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1. View of stringer clamped for gluing.  My philosophy on gluing has been to apply liberal epoxy to joints which will be out of view, whilst taking care with those that will be visible.

2. Another stringer clamping shot, using a combination of tie-downs, G-Clamps and no-name QuickGrip clamps.  On the whole I didn't find fitting the stringers difficult to this point.

3. The top stringer proved more difficult than earlier ones due to its double width.  After some attempts I decided to use a laminated approach ie. glue a 20x20mm stringer and then add another on top.  This photo is of the first one going on.  I used a combination of G clamps and quick clamps to hold the front in place.  The small G clamps (at right) with a strap holding them together are to assist with the wtisting required to sit properly in the stringer notch.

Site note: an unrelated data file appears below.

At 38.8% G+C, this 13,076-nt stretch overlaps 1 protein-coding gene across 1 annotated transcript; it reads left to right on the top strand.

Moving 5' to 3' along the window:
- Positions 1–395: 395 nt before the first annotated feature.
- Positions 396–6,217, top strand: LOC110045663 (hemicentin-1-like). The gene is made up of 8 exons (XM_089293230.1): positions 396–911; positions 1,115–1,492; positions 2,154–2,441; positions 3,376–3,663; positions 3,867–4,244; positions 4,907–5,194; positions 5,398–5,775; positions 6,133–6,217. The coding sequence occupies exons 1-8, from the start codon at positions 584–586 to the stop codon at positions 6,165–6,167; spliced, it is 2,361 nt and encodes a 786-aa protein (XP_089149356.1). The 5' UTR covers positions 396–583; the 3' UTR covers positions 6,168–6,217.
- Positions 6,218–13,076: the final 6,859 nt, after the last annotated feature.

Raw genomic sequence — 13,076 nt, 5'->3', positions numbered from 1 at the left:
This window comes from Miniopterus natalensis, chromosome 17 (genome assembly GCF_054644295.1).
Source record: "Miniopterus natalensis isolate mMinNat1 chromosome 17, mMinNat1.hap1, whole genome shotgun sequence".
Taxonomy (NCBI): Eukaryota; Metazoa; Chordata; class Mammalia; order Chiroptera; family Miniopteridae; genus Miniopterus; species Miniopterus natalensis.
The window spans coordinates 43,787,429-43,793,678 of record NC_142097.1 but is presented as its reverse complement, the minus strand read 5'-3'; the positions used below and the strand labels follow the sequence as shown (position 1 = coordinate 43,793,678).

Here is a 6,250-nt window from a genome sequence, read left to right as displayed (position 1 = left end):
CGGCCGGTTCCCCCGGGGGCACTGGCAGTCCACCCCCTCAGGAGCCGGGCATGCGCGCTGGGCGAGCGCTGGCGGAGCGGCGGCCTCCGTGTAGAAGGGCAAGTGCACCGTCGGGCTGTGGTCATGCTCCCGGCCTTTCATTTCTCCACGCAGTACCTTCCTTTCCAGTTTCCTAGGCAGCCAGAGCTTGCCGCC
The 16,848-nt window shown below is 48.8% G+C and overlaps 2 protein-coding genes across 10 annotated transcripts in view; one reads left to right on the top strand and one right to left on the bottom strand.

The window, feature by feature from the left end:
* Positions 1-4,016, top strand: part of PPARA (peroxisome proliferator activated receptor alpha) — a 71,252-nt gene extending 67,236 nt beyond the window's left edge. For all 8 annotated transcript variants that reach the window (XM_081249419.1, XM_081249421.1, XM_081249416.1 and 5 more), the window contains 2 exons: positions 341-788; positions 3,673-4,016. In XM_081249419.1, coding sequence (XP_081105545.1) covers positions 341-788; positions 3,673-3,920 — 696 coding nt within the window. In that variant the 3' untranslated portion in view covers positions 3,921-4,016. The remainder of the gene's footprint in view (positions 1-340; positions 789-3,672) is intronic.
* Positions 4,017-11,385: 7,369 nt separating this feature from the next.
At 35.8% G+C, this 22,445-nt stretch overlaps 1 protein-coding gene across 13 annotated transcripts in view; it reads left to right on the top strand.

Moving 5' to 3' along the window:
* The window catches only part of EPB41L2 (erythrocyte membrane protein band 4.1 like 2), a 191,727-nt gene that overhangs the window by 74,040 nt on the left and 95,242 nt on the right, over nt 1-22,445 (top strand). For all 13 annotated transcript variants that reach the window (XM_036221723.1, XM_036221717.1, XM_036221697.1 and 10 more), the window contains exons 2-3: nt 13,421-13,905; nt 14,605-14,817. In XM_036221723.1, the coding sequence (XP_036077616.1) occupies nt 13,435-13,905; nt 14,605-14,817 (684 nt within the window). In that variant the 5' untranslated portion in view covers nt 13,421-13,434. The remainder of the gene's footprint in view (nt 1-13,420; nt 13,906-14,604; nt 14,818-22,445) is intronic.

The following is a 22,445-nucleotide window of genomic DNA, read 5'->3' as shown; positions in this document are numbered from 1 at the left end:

4. I did the glue in two parts, initially the front to the stem and the next two bulkheads and then, as this picture shows the remaing bulkheads.  Obviously you must clamp the whole stringer when doing the initial section to ensure an overall fair curve is achieved.  As it is now winter in Sydney I have had some problems with glue not going off properly.  I've now started using the West Fast Hardener which is designed for cooler temperatures.  I also created a 'tent' over the front section and placed a fan heater in it to aid the process; this worked well for that first small section.

5. And to finish the second layer of the top (gunwhale) stringer.  The process of doing it in two passes seems to have worked OK - certainly the bending, holding and genral man-handling is a lot easier than with a single 40mm stringer.  I would expect the strength to be similar,  As usual the more clamps the better for this.